New 'Internet Security Council' struggling to get off the ground
With just 10 nominations, and one contribution, are people voting with their feet?
Plans for a new internet governance body are struggling to get off the ground after blowback from the internet community itself.
The NetMundial Initiative was formally launched three weeks ago as an open source platform that would enable people to collaborate on internet governance issues.
However observers immediately took issue with the fact that before the organizers had done anything to actually build the platform or identify the issues it would tackle, they had created an oversight body where they would pick the members – and they granted themselves "permanent seats."
Just a week later, the Internet Society – one of the organizations that had been offered a permanent seat – blasted the initiative saying it was "concerned" about "the way in which the NETmundial Initiative is being formed" and noting that it "does not appear to be consistent with the Internet Society’s longstanding principles." It refused to take up the offer the seat.
That stance was quickly reiterated by one group of civil-society individuals and led to discussions on other civil-society mailing lists about whether to effectively boycott the whole scheme.
The organizers, who had planned for a flood of applications to the 20 positions on its "Coordination Council", have so far received just 10, with only two weeks left until the announced deadline. And the entire idea of building a list of proposals and ideas for improving the internet's functioning has managed to attract a solitary contribution.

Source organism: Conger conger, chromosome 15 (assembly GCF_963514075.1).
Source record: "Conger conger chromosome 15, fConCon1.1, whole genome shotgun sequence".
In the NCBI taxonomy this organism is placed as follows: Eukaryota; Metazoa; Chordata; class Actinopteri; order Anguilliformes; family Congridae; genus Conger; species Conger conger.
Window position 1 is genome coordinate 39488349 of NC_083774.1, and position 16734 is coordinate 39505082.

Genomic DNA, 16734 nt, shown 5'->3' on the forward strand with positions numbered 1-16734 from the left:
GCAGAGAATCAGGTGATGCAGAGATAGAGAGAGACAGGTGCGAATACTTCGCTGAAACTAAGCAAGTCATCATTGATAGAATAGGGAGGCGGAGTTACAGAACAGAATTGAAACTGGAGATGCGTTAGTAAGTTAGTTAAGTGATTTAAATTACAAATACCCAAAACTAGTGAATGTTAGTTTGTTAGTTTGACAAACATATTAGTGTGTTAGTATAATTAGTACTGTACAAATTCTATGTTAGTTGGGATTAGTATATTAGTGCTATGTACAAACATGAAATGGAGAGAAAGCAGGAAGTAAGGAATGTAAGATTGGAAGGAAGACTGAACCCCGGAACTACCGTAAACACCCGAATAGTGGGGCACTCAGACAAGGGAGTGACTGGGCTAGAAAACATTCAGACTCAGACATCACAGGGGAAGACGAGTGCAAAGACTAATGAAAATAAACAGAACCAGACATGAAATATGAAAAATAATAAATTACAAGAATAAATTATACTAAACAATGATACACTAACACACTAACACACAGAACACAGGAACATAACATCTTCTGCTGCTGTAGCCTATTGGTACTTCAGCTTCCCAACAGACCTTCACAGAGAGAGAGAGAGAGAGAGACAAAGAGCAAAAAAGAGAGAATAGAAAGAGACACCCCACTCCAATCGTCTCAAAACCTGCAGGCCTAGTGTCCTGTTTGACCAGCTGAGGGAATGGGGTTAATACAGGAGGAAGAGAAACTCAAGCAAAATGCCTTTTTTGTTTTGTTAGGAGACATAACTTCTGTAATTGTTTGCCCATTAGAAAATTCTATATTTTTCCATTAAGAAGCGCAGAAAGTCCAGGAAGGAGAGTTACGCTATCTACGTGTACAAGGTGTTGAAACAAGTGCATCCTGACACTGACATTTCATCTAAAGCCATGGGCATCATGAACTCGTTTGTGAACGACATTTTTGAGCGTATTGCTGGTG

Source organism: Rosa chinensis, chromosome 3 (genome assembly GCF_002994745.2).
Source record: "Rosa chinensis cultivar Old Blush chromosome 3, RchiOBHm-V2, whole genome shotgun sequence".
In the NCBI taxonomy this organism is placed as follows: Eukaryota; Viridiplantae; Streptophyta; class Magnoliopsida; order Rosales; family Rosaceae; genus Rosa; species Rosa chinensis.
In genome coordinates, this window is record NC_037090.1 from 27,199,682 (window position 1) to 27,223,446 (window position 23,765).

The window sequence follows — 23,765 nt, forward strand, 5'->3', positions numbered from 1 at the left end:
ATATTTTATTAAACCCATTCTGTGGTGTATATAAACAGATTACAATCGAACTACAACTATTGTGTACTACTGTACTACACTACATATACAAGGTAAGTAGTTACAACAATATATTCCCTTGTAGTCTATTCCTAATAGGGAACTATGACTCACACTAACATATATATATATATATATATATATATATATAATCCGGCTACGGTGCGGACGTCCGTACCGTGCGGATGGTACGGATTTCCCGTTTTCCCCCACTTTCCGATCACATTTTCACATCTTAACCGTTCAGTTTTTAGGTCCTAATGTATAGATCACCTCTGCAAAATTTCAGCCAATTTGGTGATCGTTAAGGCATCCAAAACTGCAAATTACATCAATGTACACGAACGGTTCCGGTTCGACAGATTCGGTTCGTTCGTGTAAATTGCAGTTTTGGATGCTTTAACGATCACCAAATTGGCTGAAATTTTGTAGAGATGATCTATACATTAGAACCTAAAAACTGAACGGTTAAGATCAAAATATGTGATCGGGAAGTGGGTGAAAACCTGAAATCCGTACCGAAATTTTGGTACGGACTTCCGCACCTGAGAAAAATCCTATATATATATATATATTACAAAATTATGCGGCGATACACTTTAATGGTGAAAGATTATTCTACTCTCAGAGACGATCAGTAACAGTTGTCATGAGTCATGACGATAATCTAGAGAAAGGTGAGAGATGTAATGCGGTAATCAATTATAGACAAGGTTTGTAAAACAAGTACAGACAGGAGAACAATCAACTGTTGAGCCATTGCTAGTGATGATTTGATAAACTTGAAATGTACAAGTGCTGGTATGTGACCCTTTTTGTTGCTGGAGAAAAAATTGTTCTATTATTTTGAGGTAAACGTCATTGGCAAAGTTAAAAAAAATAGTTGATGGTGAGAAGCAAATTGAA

Whose name must not be spoken
The initiative itself has become so controversial in internet governance circles that mention of the NetMundial conference - which the initiative has tried to ride on the back of - had to be exorcized from a statement delivered to a recent meeting in China in case the two were confused.
Having spent weeks traveling the globe selling his NetMundial Initiative vision, the key individual behind the plan – ICANN CEO Fadi Chehade – was noticeably less vocal about it on ICANN's first ever "Stakeholder Call" last week. He barely mentioned internet governance and refused to discuss the impact of the Internet Society's rejection of his plans, saying only that he was "in discussion with the ISoc Board to understand what is driving the announcement."
In an effort to appear responsive, the NetMundial initiative – really ICANN staff – published an FAQ seeking to explain their decision to create what we termed a "UN Security Council for the internet".
The document is full of carefully worded descriptions but walks around the central issue of why ICANN and its two co-organizers felt they should design a new body with such a broad goal and then put themselves into an unmovable position in the heart of it. It is also not clear why ICANN, as a purely technical body, should have a role in an organization whose claimed mission is to tackle non-technical issues.
Continuing this seemingly tone-deaf approach, the document appears to confuse a "bottom-up process" with the ability for people to self-nominate for a council that the organizers devised and will have final say over.
Next week, the other body offered its own permanent seat on the council, the Internet Governance Forum (IGF), will meet in Geneva. But there is some uncertainty over whether the IGF will accept the seat either, with some members of the IGF's advisory body in favor of taking it up and others raising the same concerns as ISoc and asking for more thought and discussion on the topic before a decision is made.
It will be the main topic of discussion in the afternoon of the first day of its two-day meeting.
So far at least, ICANN/NetMundial is not giving ground on its plans. And so the internet and business communities are simply refusing to engage. As techies are fond of saying: "The 'net interprets censorship as damage and routes around it." ®